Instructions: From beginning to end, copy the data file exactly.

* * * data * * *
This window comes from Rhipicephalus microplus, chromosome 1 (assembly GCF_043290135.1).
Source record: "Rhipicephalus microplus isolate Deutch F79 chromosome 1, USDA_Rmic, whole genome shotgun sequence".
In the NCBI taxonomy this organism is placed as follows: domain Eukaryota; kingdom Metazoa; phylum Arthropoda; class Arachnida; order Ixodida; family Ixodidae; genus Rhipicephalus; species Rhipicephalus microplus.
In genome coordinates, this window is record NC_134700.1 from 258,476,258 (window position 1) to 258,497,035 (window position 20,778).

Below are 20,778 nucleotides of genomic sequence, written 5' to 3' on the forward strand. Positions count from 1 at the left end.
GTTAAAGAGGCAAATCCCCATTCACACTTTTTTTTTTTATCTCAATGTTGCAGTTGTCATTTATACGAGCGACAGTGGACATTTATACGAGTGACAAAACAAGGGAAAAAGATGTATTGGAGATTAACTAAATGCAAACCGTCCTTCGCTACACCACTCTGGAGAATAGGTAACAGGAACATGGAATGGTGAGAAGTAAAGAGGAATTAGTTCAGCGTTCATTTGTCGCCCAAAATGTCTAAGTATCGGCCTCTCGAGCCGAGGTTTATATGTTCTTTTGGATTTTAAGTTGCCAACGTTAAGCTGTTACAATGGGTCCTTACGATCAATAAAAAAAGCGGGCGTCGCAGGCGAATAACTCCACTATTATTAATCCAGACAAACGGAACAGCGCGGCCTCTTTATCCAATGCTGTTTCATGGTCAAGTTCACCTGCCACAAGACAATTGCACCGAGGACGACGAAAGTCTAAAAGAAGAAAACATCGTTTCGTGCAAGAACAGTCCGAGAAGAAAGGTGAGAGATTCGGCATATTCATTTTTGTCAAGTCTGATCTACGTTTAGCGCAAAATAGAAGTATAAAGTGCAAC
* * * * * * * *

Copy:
This window comes from Rhipicephalus microplus, chromosome 1 (assembly GCF_043290135.1).
Source record: "Rhipicephalus microplus isolate Deutch F79 chromosome 1, USDA_Rmic, whole genome shotgun sequence".
In the NCBI taxonomy this organism is placed as follows: domain Eukaryota; kingdom Metazoa; phylum Arthropoda; class Arachnida; order Ixodida; family Ixodidae; genus Rhipicephalus; species Rhipicephalus microplus.
In genome coordinates, this window is record NC_134700.1 from 258,476,258 (window position 1) to 258,497,035 (window position 20,778).

Below are 20,778 nucleotides of genomic sequence, written 5' to 3' on the forward strand. Positions count from 1 at the left end.
GTTAAAGAGGCAAATCCCCATTCACACTTTTTTTTTTTATCTCAATGTTGCAGTTGTCATTTATACGAGCGACAGTGGACATTTATACGAGTGACAAAACAAGGGAAAAAGATGTATTGGAGATTAACTAAATGCAAACCGTCCTTCGCTACACCACTCTGGAGAATAGGTAACAGGAACATGGAATGGTGAGAAGTAAAGAGGAATTAGTTCAGCGTTCATTTGTCGCCCAAAATGTCTAAGTATCGGCCTCTCGAGCCGAGGTTTATATGTTCTTTTGGATTTTAAGTTGCCAACGTTAAGCTGTTACAATGGGTCCTTACGATCAATAAAAAAAGCGGGCGTCGCAGGCGAATAACTCCACTATTATTAATCCAGACAAACGGAACAGCGCGGCCTCTTTATCCAATGCTGTTTCATGGTCAAGTTCACCTGCCACAAGACAATTGCACCGAGGACGACGAAAGTCTAAAAGAAGAAAACATCGTTTCGTGCAAGAACAGTCCGAGAAGAAAGGTGAGAGATTCGGCATATTCATTTTTGTCAAGTCTGATCTACGTTTAGCGCAAAATAGAAGTATAAAGTGCAAC